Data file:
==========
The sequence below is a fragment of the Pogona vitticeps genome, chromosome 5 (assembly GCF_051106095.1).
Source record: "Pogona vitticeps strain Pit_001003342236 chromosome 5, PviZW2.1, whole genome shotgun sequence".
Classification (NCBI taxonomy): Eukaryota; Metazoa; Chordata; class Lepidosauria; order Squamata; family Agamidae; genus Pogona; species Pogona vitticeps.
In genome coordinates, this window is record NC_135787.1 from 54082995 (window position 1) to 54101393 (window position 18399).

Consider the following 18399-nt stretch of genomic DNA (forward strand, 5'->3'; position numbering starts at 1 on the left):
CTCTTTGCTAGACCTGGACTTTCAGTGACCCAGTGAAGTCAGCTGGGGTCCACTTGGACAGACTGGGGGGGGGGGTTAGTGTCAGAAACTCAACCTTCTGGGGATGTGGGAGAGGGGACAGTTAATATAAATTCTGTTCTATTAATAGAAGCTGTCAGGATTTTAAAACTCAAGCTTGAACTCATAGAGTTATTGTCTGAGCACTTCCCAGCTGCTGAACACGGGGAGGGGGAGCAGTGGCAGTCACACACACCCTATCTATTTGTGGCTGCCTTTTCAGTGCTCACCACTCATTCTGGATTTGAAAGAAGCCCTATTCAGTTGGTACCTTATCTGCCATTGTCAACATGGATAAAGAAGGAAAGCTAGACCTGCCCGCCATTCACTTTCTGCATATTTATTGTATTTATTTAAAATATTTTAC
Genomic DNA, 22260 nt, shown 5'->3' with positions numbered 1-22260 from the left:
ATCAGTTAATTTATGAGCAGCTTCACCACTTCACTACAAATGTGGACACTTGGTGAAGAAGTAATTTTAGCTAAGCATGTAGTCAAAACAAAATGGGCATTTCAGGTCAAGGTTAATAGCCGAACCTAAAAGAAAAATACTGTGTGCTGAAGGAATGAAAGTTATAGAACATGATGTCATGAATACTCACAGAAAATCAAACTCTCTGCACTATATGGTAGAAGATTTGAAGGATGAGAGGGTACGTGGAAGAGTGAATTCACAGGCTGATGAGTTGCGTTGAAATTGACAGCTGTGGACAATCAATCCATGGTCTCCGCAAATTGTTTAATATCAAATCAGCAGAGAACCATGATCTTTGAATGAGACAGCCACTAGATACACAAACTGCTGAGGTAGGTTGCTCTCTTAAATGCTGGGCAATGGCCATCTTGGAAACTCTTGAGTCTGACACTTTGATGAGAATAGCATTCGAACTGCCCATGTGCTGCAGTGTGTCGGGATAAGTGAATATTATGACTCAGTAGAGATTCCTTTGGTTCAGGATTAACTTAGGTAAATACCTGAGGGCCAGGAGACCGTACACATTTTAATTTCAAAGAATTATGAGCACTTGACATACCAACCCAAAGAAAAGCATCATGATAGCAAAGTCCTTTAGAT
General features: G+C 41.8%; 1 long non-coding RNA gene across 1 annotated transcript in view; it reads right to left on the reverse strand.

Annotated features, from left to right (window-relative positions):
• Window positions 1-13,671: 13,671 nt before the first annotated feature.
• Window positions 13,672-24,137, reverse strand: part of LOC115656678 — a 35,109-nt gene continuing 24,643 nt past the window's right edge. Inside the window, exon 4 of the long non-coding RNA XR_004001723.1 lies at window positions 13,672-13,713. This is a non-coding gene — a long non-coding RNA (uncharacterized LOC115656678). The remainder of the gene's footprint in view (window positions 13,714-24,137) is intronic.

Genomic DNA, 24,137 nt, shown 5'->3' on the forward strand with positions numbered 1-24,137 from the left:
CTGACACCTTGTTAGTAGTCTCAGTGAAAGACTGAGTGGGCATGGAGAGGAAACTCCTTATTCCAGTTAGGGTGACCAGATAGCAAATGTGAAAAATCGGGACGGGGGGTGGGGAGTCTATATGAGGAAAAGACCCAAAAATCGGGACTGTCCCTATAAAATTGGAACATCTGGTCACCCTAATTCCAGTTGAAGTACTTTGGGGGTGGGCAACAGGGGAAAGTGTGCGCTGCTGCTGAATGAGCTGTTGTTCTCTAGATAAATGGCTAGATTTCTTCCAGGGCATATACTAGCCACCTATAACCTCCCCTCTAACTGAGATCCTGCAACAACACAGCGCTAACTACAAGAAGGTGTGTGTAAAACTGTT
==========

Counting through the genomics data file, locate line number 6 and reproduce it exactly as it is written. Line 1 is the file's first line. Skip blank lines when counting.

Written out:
CTCTTTGCTAGACCTGGACTTTCAGTGACCCAGTGAAGTCAGCTGGGGTCCACTTGGACAGACTGGGGGGGGGGGTTAGTGTCAGAAACTCAACCTTCTGGGGATGTGGGAGAGGGGACAGTTAATATAAATTCTGTTCTATTAATAGAAGCTGTCAGGATTTTAAAACTCAAGCTTGAACTCATAGAGTTATTGTCTGAGCACTTCCCAGCTGCTGAACACGGGGAGGGGGAGCAGTGGCAGTCACACACACCCTATCTATTTGTGGCTGCCTTTTCAGTGCTCACCACTCATTCTGGATTTGAAAGAAGCCCTATTCAGTTGGTACCTTATCTGCCATTGTCAACATGGATAAAGAAGGAAAGCTAGACCTGCCCGCCATTCACTTTCTGCATATTTATTGTATTTATTTAAAATATTTTAC